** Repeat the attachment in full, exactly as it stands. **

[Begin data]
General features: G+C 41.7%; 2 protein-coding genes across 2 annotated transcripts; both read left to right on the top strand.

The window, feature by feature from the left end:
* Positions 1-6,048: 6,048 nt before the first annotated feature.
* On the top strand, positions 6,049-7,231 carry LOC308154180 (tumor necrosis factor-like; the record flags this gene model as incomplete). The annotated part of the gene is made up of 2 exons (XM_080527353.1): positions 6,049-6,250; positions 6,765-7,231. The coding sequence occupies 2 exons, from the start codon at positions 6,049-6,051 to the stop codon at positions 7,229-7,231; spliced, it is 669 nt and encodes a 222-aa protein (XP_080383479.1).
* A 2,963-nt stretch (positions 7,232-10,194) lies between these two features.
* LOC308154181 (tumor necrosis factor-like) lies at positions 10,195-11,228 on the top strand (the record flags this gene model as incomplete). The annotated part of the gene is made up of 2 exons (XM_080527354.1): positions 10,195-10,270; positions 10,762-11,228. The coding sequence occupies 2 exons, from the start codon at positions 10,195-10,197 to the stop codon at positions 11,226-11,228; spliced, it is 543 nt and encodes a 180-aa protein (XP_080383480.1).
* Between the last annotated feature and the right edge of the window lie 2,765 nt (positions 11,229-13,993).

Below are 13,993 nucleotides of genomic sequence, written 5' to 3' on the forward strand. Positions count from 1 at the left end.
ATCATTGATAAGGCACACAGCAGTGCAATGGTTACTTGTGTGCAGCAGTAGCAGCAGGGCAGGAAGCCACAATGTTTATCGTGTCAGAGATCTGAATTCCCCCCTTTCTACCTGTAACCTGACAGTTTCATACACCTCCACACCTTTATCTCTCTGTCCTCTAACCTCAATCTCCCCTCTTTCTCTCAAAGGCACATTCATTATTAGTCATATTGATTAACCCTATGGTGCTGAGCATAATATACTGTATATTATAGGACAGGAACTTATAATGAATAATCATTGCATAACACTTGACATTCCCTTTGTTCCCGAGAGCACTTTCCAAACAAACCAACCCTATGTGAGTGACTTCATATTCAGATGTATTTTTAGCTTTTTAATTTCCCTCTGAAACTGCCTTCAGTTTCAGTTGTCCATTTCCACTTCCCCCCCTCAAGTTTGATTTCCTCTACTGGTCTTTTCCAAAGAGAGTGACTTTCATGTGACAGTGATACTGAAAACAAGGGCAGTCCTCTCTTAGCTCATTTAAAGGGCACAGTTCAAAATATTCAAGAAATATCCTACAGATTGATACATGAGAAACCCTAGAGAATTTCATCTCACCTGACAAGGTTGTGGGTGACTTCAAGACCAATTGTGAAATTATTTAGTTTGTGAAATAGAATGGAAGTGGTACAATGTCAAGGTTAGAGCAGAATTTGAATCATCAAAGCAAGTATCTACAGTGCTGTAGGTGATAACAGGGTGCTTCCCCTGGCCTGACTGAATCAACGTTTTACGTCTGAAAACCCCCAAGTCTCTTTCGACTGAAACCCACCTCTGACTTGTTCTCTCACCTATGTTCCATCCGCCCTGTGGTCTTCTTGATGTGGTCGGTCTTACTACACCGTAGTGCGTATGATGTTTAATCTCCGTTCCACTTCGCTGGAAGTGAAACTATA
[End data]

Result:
General features: G+C 41.7%; 2 protein-coding genes across 2 annotated transcripts; both read left to right on the top strand.

The window, feature by feature from the left end:
* Positions 1-6,048: 6,048 nt before the first annotated feature.
* On the top strand, positions 6,049-7,231 carry LOC308154180 (tumor necrosis factor-like; the record flags this gene model as incomplete). The annotated part of the gene is made up of 2 exons (XM_080527353.1): positions 6,049-6,250; positions 6,765-7,231. The coding sequence occupies 2 exons, from the start codon at positions 6,049-6,051 to the stop codon at positions 7,229-7,231; spliced, it is 669 nt and encodes a 222-aa protein (XP_080383479.1).
* A 2,963-nt stretch (positions 7,232-10,194) lies between these two features.
* LOC308154181 (tumor necrosis factor-like) lies at positions 10,195-11,228 on the top strand (the record flags this gene model as incomplete). The annotated part of the gene is made up of 2 exons (XM_080527354.1): positions 10,195-10,270; positions 10,762-11,228. The coding sequence occupies 2 exons, from the start codon at positions 10,195-10,197 to the stop codon at positions 11,226-11,228; spliced, it is 543 nt and encodes a 180-aa protein (XP_080383480.1).
* Between the last annotated feature and the right edge of the window lie 2,765 nt (positions 11,229-13,993).

Below are 13,993 nucleotides of genomic sequence, written 5' to 3' on the forward strand. Positions count from 1 at the left end.
ATCATTGATAAGGCACACAGCAGTGCAATGGTTACTTGTGTGCAGCAGTAGCAGCAGGGCAGGAAGCCACAATGTTTATCGTGTCAGAGATCTGAATTCCCCCCTTTCTACCTGTAACCTGACAGTTTCATACACCTCCACACCTTTATCTCTCTGTCCTCTAACCTCAATCTCCCCTCTTTCTCTCAAAGGCACATTCATTATTAGTCATATTGATTAACCCTATGGTGCTGAGCATAATATACTGTATATTATAGGACAGGAACTTATAATGAATAATCATTGCATAACACTTGACATTCCCTTTGTTCCCGAGAGCACTTTCCAAACAAACCAACCCTATGTGAGTGACTTCATATTCAGATGTATTTTTAGCTTTTTAATTTCCCTCTGAAACTGCCTTCAGTTTCAGTTGTCCATTTCCACTTCCCCCCCTCAAGTTTGATTTCCTCTACTGGTCTTTTCCAAAGAGAGTGACTTTCATGTGACAGTGATACTGAAAACAAGGGCAGTCCTCTCTTAGCTCATTTAAAGGGCACAGTTCAAAATATTCAAGAAATATCCTACAGATTGATACATGAGAAACCCTAGAGAATTTCATCTCACCTGACAAGGTTGTGGGTGACTTCAAGACCAATTGTGAAATTATTTAGTTTGTGAAATAGAATGGAAGTGGTACAATGTCAAGGTTAGAGCAGAATTTGAATCATCAAAGCAAGTATCTACAGTGCTGTAGGTGATAACAGGGTGCTTCCCCTGGCCTGACTGAATCAACGTTTTACGTCTGAAAACCCCCAAGTCTCTTTCGACTGAAACCCACCTCTGACTTGTTCTCTCACCTATGTTCCATCCGCCCTGTGGTCTTCTTGATGTGGTCGGTCTTACTACACCGTAGTGCGTATGATGTTTAATCTCCGTTCCACTTCGCTGGAAGTGAAACTATA